Neckless jar with complex scene

Paracas artist(s)

Not on view

Neckless jars were a ubiquitous form in coastal Peru since the introduction of ceramics—around 1600 BCE—through the end of the first millennium BCE. Typically, these jars were crafted for cooking or storage, and rarely were they very decorated. This is one of these exceptional examples in the Paracas style, an artistic tradition widely adopted by South Coast communities between 800 BCE and 60 CE. In the upper half of this vessel, two pairs of holes were bored to fix—using cords—a vertical crack, indicating its use in other activities before its final deposition. This upper half—which would be the most visible part when set on the ground—is also profusely decorated with colorful designs and two sets of frontal figures are replicated with slight variations in design and color on opposite sides.

One pair is based on a frontal human figure with a serrated halo—or a rayed headdress—wearing garments of different colors—brown and bluish gray—with two bands crossing in the front forming an X-design. Each of these human figures stands between vertical lines of different thicknesses—maybe a door threshold or staves (Menzel et al. 1964: Fig. 48). The other pair of figures have human bodies, but their faces are hidden behind a complex design that seems to merge a nose ornament—that typically covers the mouth—with a frontal headdress—that covers the forehead—into a mask-like feature (compare with 33.149.75). Appendages ending in serpent heads project from the sides of the mask. On top, a small figure resembling in its pose and details the larger figures emerges between serpent heads. Each of these masked figures has their arms open holding what seem to be darts and a club and wears a different—in color and design—tunic and mask. The mouths are especially distinct, with one "smiling" and showing a single row of teeth, while the other smaller but displaying both upper and lower teeth. Elongated serpent-like bodies terminating in heads—whose closed eyes may suggest they are dead—were painted to the right and left of each masked figure.

The smiling face, the serpent-decorated headdress, and the circular eyes surrounded by a U-shaped serpent motif on these larger masked figures are similar to other Paracas images known as the Oculate Being (e.g., 63.232.93). This suggests that the larger figure in this neckless jar could be a late version of this popular Paracas image characterized by its big circular eyes. These images are also comparable to the decoration of cloth masks that once were part of mortuary bundles (Dawson 1979: Fig 10-11; see 2016.703). The Oculate Being and its variations must have been seen as visual representations of Paracas ancestors.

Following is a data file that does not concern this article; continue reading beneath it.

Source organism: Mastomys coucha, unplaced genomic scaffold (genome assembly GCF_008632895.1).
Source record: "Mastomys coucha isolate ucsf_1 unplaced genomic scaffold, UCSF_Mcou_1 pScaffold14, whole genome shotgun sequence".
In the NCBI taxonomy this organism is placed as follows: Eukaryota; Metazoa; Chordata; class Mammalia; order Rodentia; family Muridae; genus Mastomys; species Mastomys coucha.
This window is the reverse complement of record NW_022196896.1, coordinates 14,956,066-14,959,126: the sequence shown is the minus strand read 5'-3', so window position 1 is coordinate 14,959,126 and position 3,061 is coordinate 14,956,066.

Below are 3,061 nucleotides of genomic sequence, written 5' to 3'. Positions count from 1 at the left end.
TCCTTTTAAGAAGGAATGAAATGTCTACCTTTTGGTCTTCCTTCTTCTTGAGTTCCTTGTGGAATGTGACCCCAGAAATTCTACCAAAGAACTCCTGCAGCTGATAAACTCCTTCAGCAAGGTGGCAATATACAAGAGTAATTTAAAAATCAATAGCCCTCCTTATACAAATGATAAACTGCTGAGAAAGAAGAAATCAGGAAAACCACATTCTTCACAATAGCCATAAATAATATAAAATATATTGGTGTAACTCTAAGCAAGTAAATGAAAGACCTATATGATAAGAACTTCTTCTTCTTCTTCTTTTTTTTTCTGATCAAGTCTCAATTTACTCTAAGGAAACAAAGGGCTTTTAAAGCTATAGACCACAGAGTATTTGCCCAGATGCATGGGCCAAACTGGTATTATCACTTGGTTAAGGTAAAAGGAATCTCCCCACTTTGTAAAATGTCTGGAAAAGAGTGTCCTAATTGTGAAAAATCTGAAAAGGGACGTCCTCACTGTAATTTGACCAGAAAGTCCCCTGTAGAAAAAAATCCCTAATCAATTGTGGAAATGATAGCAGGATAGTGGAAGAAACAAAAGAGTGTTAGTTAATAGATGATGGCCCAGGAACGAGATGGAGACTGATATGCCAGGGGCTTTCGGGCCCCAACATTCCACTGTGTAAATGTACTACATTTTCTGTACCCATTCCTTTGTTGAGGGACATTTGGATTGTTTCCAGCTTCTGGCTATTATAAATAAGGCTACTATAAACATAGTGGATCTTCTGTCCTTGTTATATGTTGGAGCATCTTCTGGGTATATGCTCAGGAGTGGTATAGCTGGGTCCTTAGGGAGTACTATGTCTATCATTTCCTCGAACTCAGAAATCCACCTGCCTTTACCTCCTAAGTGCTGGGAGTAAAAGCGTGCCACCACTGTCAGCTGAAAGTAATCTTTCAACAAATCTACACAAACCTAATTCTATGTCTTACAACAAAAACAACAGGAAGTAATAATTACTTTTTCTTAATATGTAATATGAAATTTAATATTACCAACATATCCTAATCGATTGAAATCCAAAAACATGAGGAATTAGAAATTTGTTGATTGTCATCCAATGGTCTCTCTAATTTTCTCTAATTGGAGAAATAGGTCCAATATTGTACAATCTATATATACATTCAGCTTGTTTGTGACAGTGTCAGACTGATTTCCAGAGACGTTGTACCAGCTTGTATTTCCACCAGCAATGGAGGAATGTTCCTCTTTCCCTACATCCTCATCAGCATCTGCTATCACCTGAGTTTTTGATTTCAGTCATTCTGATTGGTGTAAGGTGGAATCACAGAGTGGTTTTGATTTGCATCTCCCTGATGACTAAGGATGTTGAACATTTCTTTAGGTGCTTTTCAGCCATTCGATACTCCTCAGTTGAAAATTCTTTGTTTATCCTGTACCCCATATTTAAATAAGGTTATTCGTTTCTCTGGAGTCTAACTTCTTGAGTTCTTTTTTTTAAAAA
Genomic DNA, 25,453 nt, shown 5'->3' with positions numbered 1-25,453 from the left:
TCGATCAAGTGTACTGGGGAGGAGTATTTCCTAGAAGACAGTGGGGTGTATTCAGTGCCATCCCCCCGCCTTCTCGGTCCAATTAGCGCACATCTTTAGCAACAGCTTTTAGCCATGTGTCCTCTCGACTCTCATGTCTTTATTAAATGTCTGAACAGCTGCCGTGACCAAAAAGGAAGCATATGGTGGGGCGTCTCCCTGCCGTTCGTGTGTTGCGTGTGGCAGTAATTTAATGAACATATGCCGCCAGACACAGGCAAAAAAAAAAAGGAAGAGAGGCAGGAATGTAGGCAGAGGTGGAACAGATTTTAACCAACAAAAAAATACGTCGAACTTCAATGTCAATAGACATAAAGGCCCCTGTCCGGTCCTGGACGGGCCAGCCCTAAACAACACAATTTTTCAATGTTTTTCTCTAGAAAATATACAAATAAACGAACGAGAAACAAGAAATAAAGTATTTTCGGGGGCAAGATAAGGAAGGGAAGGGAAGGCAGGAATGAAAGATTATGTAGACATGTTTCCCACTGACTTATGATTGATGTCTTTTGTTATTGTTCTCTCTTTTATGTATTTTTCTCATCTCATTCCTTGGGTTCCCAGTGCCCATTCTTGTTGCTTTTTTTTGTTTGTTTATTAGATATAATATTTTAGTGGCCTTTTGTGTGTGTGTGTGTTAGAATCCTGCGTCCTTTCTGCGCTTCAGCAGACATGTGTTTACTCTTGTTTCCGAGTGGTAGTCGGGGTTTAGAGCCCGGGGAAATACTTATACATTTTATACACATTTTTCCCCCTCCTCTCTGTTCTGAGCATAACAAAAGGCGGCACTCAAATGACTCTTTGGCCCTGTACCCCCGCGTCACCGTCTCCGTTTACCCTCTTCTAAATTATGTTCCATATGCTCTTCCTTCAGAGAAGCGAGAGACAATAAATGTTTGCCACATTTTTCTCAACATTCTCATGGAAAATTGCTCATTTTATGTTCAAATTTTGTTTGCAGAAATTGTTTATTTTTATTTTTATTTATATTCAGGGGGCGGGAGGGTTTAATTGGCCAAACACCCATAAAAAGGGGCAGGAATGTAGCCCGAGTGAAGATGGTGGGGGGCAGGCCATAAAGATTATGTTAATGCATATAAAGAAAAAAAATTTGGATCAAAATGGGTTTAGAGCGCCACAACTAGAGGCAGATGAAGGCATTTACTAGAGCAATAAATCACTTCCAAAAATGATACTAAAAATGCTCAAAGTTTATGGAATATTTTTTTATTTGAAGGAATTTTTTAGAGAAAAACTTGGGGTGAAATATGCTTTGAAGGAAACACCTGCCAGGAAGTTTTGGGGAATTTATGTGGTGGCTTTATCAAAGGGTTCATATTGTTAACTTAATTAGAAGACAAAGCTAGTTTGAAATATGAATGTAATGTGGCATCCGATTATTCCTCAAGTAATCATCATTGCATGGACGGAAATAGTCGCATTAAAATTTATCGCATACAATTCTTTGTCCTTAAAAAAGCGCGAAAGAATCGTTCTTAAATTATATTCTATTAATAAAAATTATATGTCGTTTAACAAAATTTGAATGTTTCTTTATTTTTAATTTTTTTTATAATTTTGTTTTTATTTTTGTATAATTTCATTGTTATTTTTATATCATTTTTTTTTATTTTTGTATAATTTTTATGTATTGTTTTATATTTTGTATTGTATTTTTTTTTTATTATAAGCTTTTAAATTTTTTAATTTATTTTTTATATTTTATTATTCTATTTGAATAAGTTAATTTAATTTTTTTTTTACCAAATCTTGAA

The Paracas ceramics are known for their vibrant colors. Combining mostly mineral pigments with a binding agent, Paracas artists created paints that were applied on the surface of the pottery after firing (Kriss et al. 2018). At a time when most ceramics in the Central Andes were of muted colors, the Paracas palette was a significant innovation. Paracas themes—such as the Oculate Being—were restricted to the South Coast of Peru.

Hugo C. Ikehara-Tsukayama, Senior Research Associate, Arts of the Ancient Americas, 2023

References and further reading

Carmichael, Patrick H. "Nasca Origins and Paracas Progenitors." Ñawpa Pacha, Journal of Andean Archaeology, vol. 36, no 2 (2016): 53-94.

Dawson, Lawrence. "Painted Cloth Mummy Masks of Ica, Peru," in The Junius B. Bird Pre-Columbian Textile Conference, edited by Ann P. Rowe, Elizabeth P. Benson, and Anne-Louise Schaffer, pp. 83–104. Washington, D.C.: Textile Museum and Dumbarton Oaks, 1979.

García, Rubén. "Puerto Nuevo y los orígenes de la tradición estilístico-religiosa Paracas." Boletín de Arqueología PUCP, no. 13 (2011): 187-207.

Ikehara-Tsukayama Hugo C., Dawn Kriss, and Joanne Pillsbury. "Containing the Divine: Ancient Peruvian Pots." Metropolitan Museum of Art Bulletin vol. 80, no 4 (Spring 2023).

Kriss, Dawn, et al. "A Material and Technical Study of Paracas Painted Ceramics." Antiquity vol. 92, no. 366 (2018): 1492-510.

Menzel, Dorothy, John H. Rowe, and Lawrence E. Dawson. The Paracas Pottery of Ica: A Study in Style and Time. The University of California Publications in American Archaeology and Ethnology, vol. 50. Berkeley and Los Angeles: The University of California Press, 1964

Unkel, Ingmar, Bernd Kromer, Markus Reindel, Lukas Wacker, and Günther Wagner. "A Chronology of the Pre-Columbian Paracas and Nasca Cultures in South Peru Based on AMS 14C Dating." Radiocarbon vol. 49, no. 2 (2007), pp. 551–64.

Neckless jar with complex scene, Paracas artist(s), Ceramic, post-fire paint, Paracas

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